It took Wendell’s unexpected death, murdered by one of his strung-out buddies, to end those slow marches to the barn attic, and although only sixteen it was then that Tawnya left home never to return, causing unspeakable heartache to her clueless mother. Well, this dog, Trinket (her given name had been Blanket—the dog was no Blanket—so she picked something close) came to be a reminder that nothing is as fixed as it seems, a lesson she needed to re-learn after Gary, an OCD porn addict whose beard was a trigger for her. By all rights and by design, Trinket should have scuttled her relationship with Sim (Aaron, actually, but he’d gotten the nickname Sim from his fraternity brothers for reasons too crude to go into, unspeakable really, and it had stuck) before it even began, as she felt no need for a man, could imagine being single forever just fine, and anyway the dog did the work of guarding the borders of her privacy. Why Sim persisted she never asked, as the competition between the two for Tawnya’s attention, not to mention Tawnya’s active preference for Trinket, complicated things at the start. But much to her surprise, once he applied certain proprietary bee-whispering techniques in his approach to the dog (they’d met a couple times by chance, at the park, then accidentally-on-purpose while Tawyna walked him), and although Tawnya would never have accepted invitations for dates from a guy like Sim—too thin, to baby-faced, too articulate, too kind—the fact that Trinket never tried to bite him, that he later accepted Sim as one of his pack, made a (once again, for lack of a better term) cosmic impression on her, inspired her to believe that she deserved affection and could reliably give it, and before she was fully aware of what was happening they had followed the dog’s lead to the altar. They lived, by necessity, by choice, by the code of Trinket’s peculiar and unruly attachments, their alliance mediated by the third rail of the canine’s presence between them, and neither could see clearly enough into the dark glass of the future, and honestly neither wanted to, what will become of them once the beloved tyranny of his needs found a conclusion.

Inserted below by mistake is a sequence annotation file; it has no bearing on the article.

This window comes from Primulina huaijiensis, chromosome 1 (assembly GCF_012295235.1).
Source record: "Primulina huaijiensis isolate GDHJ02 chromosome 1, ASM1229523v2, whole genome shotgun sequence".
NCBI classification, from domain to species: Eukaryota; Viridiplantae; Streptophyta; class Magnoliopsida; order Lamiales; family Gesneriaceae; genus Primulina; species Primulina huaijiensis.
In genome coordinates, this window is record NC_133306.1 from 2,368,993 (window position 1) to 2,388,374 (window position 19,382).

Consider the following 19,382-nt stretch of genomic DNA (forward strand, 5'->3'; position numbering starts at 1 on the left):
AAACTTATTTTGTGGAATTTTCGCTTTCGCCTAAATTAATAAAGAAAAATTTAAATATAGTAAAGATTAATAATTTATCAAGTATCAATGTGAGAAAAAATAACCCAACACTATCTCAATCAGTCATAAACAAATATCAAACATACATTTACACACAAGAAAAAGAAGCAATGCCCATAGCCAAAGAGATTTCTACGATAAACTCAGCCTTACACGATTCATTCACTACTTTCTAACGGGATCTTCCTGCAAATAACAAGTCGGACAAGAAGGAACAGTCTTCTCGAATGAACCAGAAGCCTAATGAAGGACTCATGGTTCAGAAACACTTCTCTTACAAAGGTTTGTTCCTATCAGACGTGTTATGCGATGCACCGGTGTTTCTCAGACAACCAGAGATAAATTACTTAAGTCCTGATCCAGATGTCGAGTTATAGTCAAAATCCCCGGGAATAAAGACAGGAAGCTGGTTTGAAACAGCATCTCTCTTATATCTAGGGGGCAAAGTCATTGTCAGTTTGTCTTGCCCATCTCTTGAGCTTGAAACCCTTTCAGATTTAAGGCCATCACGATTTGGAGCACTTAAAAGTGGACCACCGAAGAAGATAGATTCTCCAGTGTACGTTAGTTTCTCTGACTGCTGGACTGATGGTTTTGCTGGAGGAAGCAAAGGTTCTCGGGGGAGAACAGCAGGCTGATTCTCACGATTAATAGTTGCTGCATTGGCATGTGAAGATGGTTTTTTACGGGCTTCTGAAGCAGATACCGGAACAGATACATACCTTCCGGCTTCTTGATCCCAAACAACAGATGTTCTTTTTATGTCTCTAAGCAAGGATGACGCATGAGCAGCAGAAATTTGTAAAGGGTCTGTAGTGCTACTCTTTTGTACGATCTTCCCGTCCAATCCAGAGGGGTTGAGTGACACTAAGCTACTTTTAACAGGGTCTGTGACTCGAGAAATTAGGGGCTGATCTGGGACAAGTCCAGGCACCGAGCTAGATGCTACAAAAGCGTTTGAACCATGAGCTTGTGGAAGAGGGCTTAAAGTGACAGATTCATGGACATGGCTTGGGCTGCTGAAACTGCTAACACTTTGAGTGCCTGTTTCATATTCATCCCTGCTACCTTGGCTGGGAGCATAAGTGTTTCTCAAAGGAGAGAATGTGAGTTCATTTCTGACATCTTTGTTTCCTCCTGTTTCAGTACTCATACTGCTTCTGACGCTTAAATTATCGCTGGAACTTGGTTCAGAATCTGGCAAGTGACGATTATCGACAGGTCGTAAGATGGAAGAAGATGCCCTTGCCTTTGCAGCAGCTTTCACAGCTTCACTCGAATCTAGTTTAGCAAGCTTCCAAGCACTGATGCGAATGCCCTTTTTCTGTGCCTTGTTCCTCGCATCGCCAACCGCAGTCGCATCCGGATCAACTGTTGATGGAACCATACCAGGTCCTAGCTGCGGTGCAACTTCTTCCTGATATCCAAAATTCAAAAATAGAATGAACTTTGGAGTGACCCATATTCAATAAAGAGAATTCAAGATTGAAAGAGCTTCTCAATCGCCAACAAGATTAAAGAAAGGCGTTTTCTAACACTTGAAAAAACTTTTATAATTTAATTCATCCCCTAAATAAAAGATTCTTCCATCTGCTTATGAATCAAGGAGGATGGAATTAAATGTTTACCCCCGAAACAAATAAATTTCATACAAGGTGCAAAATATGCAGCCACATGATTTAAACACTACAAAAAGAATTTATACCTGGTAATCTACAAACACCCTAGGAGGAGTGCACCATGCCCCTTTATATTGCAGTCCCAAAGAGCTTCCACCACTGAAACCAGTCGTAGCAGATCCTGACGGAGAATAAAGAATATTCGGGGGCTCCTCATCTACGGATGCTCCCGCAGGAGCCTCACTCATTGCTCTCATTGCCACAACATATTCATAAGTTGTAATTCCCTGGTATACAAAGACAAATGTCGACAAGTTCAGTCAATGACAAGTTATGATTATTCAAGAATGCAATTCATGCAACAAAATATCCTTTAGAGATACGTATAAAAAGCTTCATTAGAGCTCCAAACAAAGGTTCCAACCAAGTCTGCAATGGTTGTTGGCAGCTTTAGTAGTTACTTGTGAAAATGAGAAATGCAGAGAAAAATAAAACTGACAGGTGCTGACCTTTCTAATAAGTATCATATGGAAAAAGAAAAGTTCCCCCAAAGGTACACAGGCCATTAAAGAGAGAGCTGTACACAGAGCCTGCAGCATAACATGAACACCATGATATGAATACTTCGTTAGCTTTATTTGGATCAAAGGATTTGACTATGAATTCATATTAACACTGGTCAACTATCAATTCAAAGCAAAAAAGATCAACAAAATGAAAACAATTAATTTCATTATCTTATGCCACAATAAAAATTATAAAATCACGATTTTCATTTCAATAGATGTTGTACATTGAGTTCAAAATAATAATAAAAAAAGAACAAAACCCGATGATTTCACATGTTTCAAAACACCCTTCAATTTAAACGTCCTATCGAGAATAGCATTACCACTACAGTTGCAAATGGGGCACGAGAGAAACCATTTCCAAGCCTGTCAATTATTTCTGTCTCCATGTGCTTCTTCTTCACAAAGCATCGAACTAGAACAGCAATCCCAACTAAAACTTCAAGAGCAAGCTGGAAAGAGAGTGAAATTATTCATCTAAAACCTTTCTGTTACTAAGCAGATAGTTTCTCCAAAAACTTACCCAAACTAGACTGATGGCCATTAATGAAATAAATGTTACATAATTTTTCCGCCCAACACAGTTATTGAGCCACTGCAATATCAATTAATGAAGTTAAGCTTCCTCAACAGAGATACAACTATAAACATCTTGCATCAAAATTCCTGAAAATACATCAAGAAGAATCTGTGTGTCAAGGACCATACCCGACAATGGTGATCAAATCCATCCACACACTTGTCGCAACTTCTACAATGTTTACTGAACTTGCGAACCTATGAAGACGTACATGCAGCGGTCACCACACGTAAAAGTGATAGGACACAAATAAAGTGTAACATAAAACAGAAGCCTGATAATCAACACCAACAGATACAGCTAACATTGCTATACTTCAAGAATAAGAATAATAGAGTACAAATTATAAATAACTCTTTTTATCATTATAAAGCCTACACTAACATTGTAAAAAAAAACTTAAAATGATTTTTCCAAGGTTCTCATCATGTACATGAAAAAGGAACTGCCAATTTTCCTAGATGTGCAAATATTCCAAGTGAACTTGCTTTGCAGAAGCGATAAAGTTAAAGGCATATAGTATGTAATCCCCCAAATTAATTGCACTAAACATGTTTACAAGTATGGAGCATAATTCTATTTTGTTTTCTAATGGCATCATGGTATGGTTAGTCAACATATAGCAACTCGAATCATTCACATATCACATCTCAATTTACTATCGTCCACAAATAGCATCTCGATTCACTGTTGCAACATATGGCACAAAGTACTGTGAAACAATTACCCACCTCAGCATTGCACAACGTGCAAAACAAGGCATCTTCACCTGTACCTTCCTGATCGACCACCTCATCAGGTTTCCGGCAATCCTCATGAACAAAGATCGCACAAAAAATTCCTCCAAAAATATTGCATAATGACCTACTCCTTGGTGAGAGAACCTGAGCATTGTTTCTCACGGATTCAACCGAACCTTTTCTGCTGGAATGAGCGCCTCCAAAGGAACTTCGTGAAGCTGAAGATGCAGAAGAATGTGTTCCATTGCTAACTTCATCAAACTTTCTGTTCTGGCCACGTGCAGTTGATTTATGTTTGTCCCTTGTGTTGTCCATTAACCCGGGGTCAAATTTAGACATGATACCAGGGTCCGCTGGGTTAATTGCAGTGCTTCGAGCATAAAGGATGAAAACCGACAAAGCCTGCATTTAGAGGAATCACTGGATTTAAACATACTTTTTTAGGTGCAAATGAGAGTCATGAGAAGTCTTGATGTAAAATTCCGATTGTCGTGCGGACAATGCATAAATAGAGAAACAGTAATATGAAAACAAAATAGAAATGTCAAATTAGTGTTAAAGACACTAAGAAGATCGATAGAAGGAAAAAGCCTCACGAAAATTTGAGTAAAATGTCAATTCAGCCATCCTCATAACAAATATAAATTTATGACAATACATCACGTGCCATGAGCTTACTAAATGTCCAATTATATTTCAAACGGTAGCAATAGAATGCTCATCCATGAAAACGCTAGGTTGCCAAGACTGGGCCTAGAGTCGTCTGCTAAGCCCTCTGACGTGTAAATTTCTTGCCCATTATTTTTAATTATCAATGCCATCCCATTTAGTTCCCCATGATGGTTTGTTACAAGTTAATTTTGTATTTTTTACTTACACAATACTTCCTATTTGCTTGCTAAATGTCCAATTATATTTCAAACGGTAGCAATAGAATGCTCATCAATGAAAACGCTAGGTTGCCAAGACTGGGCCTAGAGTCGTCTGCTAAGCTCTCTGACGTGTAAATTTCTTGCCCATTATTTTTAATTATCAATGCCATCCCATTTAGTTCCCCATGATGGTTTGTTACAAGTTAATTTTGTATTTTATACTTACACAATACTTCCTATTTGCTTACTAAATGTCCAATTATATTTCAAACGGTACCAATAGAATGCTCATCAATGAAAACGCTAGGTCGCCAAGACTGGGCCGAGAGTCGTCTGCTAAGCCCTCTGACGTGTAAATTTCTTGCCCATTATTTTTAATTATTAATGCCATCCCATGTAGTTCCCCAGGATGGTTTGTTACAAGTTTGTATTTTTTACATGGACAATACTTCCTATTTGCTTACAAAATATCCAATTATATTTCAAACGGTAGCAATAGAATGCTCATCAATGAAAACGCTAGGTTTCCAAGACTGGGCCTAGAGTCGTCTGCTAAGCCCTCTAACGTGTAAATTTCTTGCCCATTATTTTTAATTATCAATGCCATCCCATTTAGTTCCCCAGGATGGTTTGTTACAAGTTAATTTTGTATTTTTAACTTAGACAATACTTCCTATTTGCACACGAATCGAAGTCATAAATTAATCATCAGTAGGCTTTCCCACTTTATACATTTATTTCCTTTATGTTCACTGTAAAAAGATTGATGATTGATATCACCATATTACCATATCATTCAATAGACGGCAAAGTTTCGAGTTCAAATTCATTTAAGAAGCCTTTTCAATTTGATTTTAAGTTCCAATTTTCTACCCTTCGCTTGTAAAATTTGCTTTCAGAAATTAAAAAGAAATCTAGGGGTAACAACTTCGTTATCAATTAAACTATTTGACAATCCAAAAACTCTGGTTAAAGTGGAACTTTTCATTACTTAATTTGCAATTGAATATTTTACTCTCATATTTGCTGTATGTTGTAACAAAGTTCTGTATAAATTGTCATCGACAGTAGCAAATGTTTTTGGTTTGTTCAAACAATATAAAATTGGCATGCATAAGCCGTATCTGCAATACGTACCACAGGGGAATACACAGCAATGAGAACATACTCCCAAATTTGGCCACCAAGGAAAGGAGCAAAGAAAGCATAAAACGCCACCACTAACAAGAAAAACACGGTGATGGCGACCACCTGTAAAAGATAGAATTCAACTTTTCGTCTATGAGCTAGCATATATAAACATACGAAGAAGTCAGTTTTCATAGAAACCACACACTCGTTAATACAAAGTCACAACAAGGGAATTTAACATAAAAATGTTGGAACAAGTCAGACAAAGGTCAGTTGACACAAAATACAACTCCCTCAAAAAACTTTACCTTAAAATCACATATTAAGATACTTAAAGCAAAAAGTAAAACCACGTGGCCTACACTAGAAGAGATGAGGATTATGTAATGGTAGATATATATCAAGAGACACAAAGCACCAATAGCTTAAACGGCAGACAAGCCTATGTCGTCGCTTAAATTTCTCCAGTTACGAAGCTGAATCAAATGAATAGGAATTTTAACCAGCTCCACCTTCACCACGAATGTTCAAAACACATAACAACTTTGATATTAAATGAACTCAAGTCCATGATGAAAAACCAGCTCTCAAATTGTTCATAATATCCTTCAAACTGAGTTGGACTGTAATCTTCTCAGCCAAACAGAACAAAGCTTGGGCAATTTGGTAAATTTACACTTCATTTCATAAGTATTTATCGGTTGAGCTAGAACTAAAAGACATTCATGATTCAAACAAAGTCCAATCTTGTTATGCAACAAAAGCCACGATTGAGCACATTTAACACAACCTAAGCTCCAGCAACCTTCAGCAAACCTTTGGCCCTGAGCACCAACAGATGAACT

John Estes directs the Creative Writing Program at Malone University in Canton, Ohio. Recent work has appeared in Tin House, Gettysburg Review, Southern Review, Crazyhorse, AGNI and other places. He is author of two books, Kingdom Come (C&R Press, 2011) and Stop Motion Still Life (Wordfarm, forthcoming), and two chapbooks: Breakfast with Blake at the Laocoön (Finishing Line Press, 2007) and Swerve, which won a National Chapbook Fellowship from the Poetry Society of America.